Special Educational Needs
Our SEND/ inclusion leader at Nonsuch is Mrs Sarah Wilson If you would like to contact her please call the office on 0208 3939209 or email the school office email@example.com
Mrs Wilson works on Wednesdays, Thursdays and Fridays.
The school works, whenever possible, in partnership with parents to ensure a collaborative approach to meeting individual needs of all pupils, including those with special educational needs. This page is here to offer help and advice to all parents and families.
What are special educational needs?
A child has special educational needs (SEN) if they require provision to be made which is ‘additional to or different from’ that provided for the majority.
At Nonsuch, we recognise our duties, as stated in the Special Educational Needs and Disability Code of Practice. The Code of Practice provides statutory guidance on duties, policies and procedures relating to Part 3 of the Children and Families Act 2014 and associated regulations. It relates to children and young people with Special Educational Needs (SEN) and disabled children and young people.
- We will ensure that all pupils with special educational needs have full and equal access to the curriculum and all aspects of school life
- The school will endeavour, through appropriate use of funding, staffing and professional expertise, to meet the needs of all our children
- The school will provide a curriculum which is appropriate and matched to individual needs and learning styles
ELSA (Emotional Literacy Support Assistant)
ELSAs are Emotional Literacy Support Assistants. They are teaching assistants who have received specific additional training from educational psychologists from whom they receive on going supervision following their training. Their role is to support children in school to understand and regulate their own emotions whilst also respecting the feelings of those around them.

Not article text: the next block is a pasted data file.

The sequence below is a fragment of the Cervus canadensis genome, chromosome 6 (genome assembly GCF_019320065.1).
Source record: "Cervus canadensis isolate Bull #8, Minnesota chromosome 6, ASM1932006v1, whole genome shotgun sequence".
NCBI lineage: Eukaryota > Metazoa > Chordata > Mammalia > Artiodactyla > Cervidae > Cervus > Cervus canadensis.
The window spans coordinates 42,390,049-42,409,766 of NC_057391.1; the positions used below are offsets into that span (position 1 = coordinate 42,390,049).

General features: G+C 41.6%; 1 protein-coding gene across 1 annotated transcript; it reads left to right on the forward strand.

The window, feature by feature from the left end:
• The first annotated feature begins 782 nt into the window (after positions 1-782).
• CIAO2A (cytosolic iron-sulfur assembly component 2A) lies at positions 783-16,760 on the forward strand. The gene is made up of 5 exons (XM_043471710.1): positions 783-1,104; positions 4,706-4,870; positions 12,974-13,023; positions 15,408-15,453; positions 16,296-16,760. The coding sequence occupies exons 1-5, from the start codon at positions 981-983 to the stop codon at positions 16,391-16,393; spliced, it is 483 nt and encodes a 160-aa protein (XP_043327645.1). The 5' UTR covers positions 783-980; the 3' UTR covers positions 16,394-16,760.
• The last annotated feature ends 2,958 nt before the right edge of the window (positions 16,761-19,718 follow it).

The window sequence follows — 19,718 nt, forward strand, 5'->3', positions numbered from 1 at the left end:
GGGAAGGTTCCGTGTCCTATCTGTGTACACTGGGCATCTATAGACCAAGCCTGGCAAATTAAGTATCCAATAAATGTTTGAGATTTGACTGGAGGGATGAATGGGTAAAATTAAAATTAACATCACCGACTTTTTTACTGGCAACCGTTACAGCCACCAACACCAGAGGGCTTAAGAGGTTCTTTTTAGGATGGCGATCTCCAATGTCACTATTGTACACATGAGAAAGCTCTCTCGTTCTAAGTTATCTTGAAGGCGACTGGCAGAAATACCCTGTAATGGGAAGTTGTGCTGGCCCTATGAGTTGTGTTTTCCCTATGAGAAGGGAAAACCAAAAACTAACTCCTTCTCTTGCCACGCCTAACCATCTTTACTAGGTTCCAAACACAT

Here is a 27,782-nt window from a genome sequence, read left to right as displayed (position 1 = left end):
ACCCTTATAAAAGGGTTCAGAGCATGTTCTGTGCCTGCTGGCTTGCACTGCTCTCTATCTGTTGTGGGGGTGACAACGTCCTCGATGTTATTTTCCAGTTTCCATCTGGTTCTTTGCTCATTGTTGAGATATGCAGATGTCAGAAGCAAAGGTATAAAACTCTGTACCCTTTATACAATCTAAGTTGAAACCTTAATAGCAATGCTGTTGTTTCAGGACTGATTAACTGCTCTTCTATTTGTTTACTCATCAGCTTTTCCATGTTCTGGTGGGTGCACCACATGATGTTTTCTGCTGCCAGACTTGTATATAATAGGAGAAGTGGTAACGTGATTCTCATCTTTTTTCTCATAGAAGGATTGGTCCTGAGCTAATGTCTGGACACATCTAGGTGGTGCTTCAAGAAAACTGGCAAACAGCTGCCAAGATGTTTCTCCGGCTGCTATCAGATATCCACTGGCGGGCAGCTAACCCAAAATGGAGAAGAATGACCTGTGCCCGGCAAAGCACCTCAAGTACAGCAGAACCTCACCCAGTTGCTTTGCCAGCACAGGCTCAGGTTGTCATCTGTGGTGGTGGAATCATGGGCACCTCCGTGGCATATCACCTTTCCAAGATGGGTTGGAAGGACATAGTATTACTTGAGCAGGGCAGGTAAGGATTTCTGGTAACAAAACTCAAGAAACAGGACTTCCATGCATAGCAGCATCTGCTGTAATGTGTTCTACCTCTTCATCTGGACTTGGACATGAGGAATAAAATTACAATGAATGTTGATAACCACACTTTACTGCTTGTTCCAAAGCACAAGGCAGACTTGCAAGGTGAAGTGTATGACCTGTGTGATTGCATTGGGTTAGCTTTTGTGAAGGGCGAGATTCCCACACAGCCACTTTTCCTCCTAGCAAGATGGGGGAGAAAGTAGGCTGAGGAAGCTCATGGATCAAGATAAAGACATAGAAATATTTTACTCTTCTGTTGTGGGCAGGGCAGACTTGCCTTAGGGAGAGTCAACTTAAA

Our ELSA’s in school has been doing this role for many years and both attend regular ELSA catch ups with an Educational Psychologist and network with other ELSAs in local Sutton Primary Schools.
All children should be nurtured in accordance with their individual needs. There will always be children and young people in schools facing life challenges that detract from their ability to engage with learning, and some will require greater support to increase their emotional literacy than others
Most ELSA programmes will last for 6 to 12 weeks, helping the pupil to learn some specific new skills or coping strategies. Clear programme aims (SMART targets) need to be set early on and each session has an objective - something the ELSA wants to help the pupil understand or achieve.
The sessions are not intended to fix problems but are a means of supporting a child through a situation and encouraging them to begin to open up and talk and to learn to have strategies to deal with their emotions.
An ELSA will use counselling skills, including active listening, problem clarification and open questions in order to enable a child to talk about their thoughts and feelings.
ELSA sessions are fun and a range of activities, games and crafts are included to make sure the child feels calm and safe. The sessions take place in the ELSA room which provides a calm, safe space for the child where they feel nurtured. These sessions are mostly individual but can sometimes be done in groups for social skills support.
We provide ELSA sessions for children who may have emotional needs, anxiety, have a separation in the family, bereavement, low self-esteem, behaviour, social skills needs, friendship issues, anger management. The ELSA will deal with many of these needs.
Our children have responded very well to the ELSA sessions and feel very comfortable going and will request more because they feel comfortable and safe. It has been a great way of providing that immediate support for the children
Project X Code
Project X Code is a reading intervention for children aged six and above struggling to meet expected standards. Specifically targeted at struggling readers in years 2 to 4 It embeds phonics (aligned to Letters and Sounds Phases 3-5) within a highly motivational 3D episodic adventure series.